What bookworm wouldn’t drop everything for a chance to stroll past the very cafés where Hemingway and F. Scott Fitzgerald met for cocktails? Or to locate the hotel where Oscar Wilde cleverly quipped from his death bead?
Get ready to travel back to a time when Paris was the muse for some of the most genius literary minds. Draw inspiration from the Left Bank’s quaint streets, café terraces, and romantic hum of Parisian life just like your idols did back in the day. You’re in for a treat because the Latin Quarter and Saint-Germain district haven’t changed much at all, providing a glimpse into the glory days of great literature.
Meet outside the Hotel du Louvre, where you’ll be catapulted back to the time of Balzac and Voltaire. From here it’s on to Île de la Cité, where big names such as Anatole France found many of their inspirations. You’ll continue over to the Rive Gauche, the intellectual nerve center of Paris and the stomping grounds of Lost Generation personalities like Gertrude Stein, Ernest Hemingway, and F. Scott Fitzgerald. After visiting Oscar Wilde’s place of death, you’ll pass by the Beat Hotel—the famous hangout of Beat Generation writers such as William Burroughs and Allen Ginsberg. Continuing on to the Odéon area you’ll see the address where Sylvia Beach founded a legendary bookstore and artistic paradise called Shakespeare and Company. This shop no longer exists, but the spirit of its regular customers like James Joyce, Paul Valéry, and André Gide still lingers in this cozy cave of literature.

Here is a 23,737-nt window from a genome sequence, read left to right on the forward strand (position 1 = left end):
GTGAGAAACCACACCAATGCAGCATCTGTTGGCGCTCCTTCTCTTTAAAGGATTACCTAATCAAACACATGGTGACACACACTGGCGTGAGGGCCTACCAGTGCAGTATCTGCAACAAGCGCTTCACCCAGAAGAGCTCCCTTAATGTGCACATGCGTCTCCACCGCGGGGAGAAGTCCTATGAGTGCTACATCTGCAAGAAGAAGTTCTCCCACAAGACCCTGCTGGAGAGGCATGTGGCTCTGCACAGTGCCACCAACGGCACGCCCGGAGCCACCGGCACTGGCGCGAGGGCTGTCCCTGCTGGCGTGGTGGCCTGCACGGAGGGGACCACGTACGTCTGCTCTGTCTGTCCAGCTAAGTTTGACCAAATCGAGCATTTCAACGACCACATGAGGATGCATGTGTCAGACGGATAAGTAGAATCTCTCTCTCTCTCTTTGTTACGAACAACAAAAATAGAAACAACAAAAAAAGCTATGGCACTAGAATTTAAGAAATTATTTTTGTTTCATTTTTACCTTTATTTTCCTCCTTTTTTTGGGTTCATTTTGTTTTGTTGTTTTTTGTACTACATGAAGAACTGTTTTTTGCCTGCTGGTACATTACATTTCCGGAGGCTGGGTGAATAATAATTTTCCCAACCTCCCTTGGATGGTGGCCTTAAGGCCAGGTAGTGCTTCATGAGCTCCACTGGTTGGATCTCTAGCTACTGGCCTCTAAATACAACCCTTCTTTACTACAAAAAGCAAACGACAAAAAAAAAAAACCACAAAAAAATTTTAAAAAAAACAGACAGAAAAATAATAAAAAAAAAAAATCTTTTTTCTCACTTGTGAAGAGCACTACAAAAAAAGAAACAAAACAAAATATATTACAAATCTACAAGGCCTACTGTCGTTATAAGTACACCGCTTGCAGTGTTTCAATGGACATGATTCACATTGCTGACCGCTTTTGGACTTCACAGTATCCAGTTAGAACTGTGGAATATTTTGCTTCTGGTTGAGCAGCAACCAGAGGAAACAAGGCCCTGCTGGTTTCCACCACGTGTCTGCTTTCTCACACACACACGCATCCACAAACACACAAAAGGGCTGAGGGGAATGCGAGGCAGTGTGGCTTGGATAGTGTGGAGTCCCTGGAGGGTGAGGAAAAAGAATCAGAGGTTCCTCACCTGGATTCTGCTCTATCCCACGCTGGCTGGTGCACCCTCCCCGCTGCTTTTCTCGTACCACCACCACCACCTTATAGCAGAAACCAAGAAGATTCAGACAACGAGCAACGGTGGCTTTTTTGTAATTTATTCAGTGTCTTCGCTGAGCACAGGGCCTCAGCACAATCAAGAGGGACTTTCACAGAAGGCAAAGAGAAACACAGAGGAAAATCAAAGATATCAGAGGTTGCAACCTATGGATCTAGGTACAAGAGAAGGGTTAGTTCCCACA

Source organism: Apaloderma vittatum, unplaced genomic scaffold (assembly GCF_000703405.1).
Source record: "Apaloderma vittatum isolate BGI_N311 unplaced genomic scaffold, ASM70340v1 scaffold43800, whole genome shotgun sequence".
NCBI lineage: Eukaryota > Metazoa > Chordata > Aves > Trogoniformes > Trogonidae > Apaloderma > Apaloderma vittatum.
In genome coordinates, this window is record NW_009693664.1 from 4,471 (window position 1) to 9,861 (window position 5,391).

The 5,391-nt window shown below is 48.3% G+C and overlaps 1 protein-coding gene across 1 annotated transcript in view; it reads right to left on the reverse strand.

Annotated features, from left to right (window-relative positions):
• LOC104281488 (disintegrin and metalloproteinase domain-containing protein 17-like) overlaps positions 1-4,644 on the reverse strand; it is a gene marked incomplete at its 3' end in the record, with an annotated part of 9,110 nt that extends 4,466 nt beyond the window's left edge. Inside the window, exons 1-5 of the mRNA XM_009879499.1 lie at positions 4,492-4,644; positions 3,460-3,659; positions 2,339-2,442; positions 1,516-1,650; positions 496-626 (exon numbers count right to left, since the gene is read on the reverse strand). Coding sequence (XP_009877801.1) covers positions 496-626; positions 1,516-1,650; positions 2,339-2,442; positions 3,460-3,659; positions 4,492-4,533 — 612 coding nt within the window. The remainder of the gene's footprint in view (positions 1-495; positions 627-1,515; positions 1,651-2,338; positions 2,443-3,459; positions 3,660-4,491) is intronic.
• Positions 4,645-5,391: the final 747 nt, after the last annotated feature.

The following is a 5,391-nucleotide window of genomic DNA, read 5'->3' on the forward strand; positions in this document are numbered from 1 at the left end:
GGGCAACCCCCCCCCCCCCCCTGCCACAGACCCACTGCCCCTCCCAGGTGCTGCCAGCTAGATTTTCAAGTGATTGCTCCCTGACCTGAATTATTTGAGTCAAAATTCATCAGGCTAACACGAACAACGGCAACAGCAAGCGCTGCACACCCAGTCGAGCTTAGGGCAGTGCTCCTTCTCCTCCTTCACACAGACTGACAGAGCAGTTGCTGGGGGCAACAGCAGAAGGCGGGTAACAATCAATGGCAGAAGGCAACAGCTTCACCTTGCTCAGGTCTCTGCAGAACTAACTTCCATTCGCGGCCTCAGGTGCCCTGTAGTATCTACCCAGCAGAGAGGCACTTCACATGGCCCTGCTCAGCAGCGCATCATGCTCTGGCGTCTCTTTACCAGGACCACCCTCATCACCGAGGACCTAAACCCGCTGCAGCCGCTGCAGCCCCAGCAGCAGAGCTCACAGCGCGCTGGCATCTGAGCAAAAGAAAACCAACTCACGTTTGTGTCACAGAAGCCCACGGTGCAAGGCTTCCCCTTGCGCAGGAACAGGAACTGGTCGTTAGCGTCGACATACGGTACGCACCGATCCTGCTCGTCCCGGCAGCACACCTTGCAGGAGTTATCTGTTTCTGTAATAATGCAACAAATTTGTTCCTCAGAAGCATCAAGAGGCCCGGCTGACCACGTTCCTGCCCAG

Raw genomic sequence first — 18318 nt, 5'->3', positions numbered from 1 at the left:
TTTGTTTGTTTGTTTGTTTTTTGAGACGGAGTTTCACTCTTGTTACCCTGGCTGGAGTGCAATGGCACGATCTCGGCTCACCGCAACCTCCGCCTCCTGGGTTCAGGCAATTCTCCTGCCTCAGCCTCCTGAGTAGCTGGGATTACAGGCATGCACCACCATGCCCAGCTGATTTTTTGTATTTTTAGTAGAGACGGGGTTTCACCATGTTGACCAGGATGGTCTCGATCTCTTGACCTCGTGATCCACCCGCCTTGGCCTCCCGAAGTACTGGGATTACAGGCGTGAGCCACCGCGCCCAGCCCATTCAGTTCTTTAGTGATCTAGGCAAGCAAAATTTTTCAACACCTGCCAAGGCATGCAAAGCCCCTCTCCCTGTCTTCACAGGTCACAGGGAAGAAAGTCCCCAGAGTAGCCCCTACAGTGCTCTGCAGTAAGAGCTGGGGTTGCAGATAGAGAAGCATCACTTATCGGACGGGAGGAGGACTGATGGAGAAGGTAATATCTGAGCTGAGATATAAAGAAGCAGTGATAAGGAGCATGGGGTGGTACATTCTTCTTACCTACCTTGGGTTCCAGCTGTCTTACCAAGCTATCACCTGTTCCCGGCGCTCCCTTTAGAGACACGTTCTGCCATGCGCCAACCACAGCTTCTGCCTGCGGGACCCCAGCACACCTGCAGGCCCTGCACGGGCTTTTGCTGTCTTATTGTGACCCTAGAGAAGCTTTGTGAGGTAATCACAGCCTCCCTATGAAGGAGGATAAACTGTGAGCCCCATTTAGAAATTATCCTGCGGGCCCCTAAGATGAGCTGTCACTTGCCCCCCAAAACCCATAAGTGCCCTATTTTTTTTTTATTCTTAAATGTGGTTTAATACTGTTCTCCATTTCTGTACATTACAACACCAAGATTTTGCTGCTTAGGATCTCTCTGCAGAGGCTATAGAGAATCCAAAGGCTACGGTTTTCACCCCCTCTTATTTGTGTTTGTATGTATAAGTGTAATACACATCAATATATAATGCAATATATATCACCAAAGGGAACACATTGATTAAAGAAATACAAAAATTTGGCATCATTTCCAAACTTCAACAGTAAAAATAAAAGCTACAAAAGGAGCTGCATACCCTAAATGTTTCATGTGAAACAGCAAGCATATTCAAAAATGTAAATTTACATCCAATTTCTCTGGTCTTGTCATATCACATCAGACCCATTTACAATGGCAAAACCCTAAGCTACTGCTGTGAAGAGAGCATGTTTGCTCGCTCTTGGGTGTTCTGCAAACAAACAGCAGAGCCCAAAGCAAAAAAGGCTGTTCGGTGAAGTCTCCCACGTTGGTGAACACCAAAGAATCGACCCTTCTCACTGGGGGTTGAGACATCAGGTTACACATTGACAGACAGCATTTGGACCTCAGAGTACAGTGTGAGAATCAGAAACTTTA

Next will be the current Shakespeare and Company location, hailed by many visitors as their favorite bookshop in all of Europe. In this former medieval monastery, English-language books inhabit every nook and cranny. Your guide will recount the extraordinary history of this establishment and take you upstairs to discover its charming literary atmosphere. On your way out of the shop you’ll plunge into the worlds of Baudelaire and Flaubert as you follow the meandering streets to the Hôtel de Lauzun on the Île St. Louis. It’s inside this sumptuous structure where Baudelaire was moved to write L’Invitation au Voyage.
Complete the experience with a free coffee break in a typical Left Bank café, offering a chance to chat with your knowledgeable guide and share great novel recommendations.